The Five Worst

Five flushes of embarrassment. Five tingles of dread. Five lurches of our collective stomach.
Click below for the five worst moments for Canadians at the Winter Olympic Games.



5) The Men Just Look Old—Torino, Italy, 2006

The Team Canada that went to the Olympics in Torino was one of the most talented line-ups Canada ever put together. On paper.

Torino was the first Olympics after the NHL lockout, and the game had changed. It was faster and more focused on goal-scoring and finesse. Canada had a team of hard-nosed stalwarts, like Adam Foote and Joe Sakic.

Hockey Canada left off young-stars like Sydney Crosby when European teams like Russia added their young studs. Canada ended up losing in the quarter-finals to Russia and Alexander Ovechkin, proving that the new game was too youthful for Canada’s old guns. Sweden went on to win the gold, beating Finland.


4) Bourne and Kraatz Fall Short—Nagano, Japan, 1998

Shae-Lynn Bourne and Victor Kraatz competed at three Winter Olympics: Lillehammer, Nagano, and Salt Lake City.

In Nagano, the pair was looking to improve on their 10th place finish from the last games. Bourne and Kraatz skated with flair and energy.

The theme for their long program was River Dance and their footwork on the ice, in skates, was simply remarkable.

But not remarkable enough. Bourne and Kraatz placed 4th, keeping them off the podium. Again, in Salt Lake they placed 4th despite the controversy brewing around their sport.


 3) The Curlers Open Their Fat Mouths—Nagano, Japan, 1998

Curling Team

Curling had its inaugural competition at the Nagano Winter Olympics. Canada was highly favoured to win, having some of the most experienced curlers in the game.

Canadian team member George Karrys was so sure of a Team Canada win over Switzerland in the gold medal game that he thought this an appropriate pregame comment: “Probably the 50th or 60th ranked club in Canada could beat the best team in Europe.”

His teammate, and the team skip, added that it was more likely that the 40th ranked team in Canada could win a gold medal.

The final score: Switzerland 9, Canada 3.


2) Salé and Pelletier Get Jobbed—Salt Lake City, Utah, 2002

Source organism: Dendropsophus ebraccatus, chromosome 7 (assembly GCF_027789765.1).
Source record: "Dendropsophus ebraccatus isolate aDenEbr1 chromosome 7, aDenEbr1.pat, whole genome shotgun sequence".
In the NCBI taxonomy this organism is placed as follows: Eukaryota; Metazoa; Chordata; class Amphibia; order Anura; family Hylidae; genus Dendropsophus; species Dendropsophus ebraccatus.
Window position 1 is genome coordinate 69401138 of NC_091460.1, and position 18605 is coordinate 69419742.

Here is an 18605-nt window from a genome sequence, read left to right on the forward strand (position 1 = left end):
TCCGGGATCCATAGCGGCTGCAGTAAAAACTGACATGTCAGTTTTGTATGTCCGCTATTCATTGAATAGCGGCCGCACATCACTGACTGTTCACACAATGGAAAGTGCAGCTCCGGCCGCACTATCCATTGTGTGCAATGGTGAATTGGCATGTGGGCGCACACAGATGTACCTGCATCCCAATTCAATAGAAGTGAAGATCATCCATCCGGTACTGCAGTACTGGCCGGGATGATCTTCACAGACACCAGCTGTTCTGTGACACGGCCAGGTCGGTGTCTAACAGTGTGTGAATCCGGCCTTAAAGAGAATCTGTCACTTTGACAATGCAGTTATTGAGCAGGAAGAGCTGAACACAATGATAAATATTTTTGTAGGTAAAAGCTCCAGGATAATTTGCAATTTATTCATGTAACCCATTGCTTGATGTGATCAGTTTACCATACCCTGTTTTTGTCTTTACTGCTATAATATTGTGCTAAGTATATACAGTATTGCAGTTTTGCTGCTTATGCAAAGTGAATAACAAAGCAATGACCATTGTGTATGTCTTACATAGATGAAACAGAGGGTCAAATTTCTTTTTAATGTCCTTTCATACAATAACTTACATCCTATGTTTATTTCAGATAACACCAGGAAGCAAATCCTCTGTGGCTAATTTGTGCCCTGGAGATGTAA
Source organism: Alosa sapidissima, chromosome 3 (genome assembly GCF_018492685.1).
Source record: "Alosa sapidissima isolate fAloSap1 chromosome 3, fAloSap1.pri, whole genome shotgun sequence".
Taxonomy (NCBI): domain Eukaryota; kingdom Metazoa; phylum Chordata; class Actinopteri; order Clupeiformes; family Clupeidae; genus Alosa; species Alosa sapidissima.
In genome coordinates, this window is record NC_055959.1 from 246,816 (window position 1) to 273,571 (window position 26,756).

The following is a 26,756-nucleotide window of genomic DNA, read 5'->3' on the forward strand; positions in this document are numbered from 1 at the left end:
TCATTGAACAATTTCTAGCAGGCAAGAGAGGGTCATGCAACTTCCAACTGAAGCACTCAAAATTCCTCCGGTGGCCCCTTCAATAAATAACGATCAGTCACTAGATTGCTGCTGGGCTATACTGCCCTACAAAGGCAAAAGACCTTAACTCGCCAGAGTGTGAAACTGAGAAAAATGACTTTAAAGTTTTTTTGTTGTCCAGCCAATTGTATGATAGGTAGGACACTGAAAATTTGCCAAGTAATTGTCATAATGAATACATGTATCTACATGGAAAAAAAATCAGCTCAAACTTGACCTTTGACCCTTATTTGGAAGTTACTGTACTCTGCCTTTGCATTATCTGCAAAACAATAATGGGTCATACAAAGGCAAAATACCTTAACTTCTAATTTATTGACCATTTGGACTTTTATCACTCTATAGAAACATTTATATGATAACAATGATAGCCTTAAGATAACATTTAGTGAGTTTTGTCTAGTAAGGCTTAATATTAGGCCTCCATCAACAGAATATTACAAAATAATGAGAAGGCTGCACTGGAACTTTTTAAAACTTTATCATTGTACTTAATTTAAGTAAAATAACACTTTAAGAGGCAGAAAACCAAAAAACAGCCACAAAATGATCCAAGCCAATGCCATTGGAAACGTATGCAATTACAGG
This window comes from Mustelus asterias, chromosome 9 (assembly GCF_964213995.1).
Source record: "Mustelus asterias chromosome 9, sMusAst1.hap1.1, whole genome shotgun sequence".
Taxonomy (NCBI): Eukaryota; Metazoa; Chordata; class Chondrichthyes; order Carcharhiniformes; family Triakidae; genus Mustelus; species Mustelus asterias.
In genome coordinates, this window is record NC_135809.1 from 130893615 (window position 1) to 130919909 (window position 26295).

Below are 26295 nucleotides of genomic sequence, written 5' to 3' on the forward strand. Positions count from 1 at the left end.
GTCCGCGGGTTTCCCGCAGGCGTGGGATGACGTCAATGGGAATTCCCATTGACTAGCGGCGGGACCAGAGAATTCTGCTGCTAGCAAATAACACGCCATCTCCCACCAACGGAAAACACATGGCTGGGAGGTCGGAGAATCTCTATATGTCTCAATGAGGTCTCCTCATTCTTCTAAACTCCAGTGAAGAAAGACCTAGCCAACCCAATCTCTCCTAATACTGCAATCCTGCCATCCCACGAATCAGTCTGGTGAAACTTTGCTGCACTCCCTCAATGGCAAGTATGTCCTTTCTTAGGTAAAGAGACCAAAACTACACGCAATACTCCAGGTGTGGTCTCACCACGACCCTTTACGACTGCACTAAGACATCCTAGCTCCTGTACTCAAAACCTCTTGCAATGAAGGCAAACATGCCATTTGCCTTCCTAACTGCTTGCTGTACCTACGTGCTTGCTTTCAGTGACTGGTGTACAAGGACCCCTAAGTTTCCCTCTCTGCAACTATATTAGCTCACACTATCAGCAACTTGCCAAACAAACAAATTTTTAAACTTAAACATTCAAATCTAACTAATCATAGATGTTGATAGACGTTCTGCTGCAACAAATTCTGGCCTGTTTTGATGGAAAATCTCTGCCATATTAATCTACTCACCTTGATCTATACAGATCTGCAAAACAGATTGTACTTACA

The Love Story program skated by Jamie Salé and David Pelletier was one of the best performances by any Canadian figure skating pair in history. At the end of their program every person watching, including the Canadians’ rivals, the Russian skaters, was positive that Salé and Pelletier had won gold.

The scores were read. Shock. The crowd booed, and Salé shrugged her shoulders, as if apologising for  not being good enough. The Canadians had won silver.

The fiasco that ensued revealed a story of cheating, country alliances, score trading and scandal. Involved everything from a French judge that was forced to favour for the Russian pair to the Russian Mafia, it seemed like something out of a Hollywood script.

Eventually, the Canadians were awarded the gold medal. But the ugly face of politics in sport was revealed, leading to a revamp of the way of judging at the Olympics.



1) Disappointment in the Battle of the Brians—Calgary, Canada, 1988

The “Battle of Brians” was the marquee event of the Calgary, 1988 Olympics. Brian Orser was Canada’s great hope for its first Olympic gold medal on home soil.

Standing in his way was Brian Boitano, the American figure skater who ranked at the top, alongside him. Orser had won silver in 1984 at Sarajevo; Boitano placed 5th. Then, at the 1987 World Championships, Orser took the gold with Boitano at his heels.

At Calgary, Boitano won the compulsory program. Orser won the short program. They were pick-to-pick skating into their long routines. Both skaters chose military themed music for their final numbers. Boitano skated first, coming off the ice nearly flawless.

When Orser took the ice the home crowd was enthralled. He landed his signature triple axel smoothly. Then, while doing a triple-flip, Orser stepped out of his landing for less than half a second, but it was enough for the judges. Despite landing seven triple jumps, that millisecond cost Orser the gold.

Canada is still looking for its first gold medal at home.

THE contributor

Hilary Atkinson is a writer specializing in sports and culture. A hockey junkie, she likes to channel-surf between sports shows while updating her blog and Twitter feed.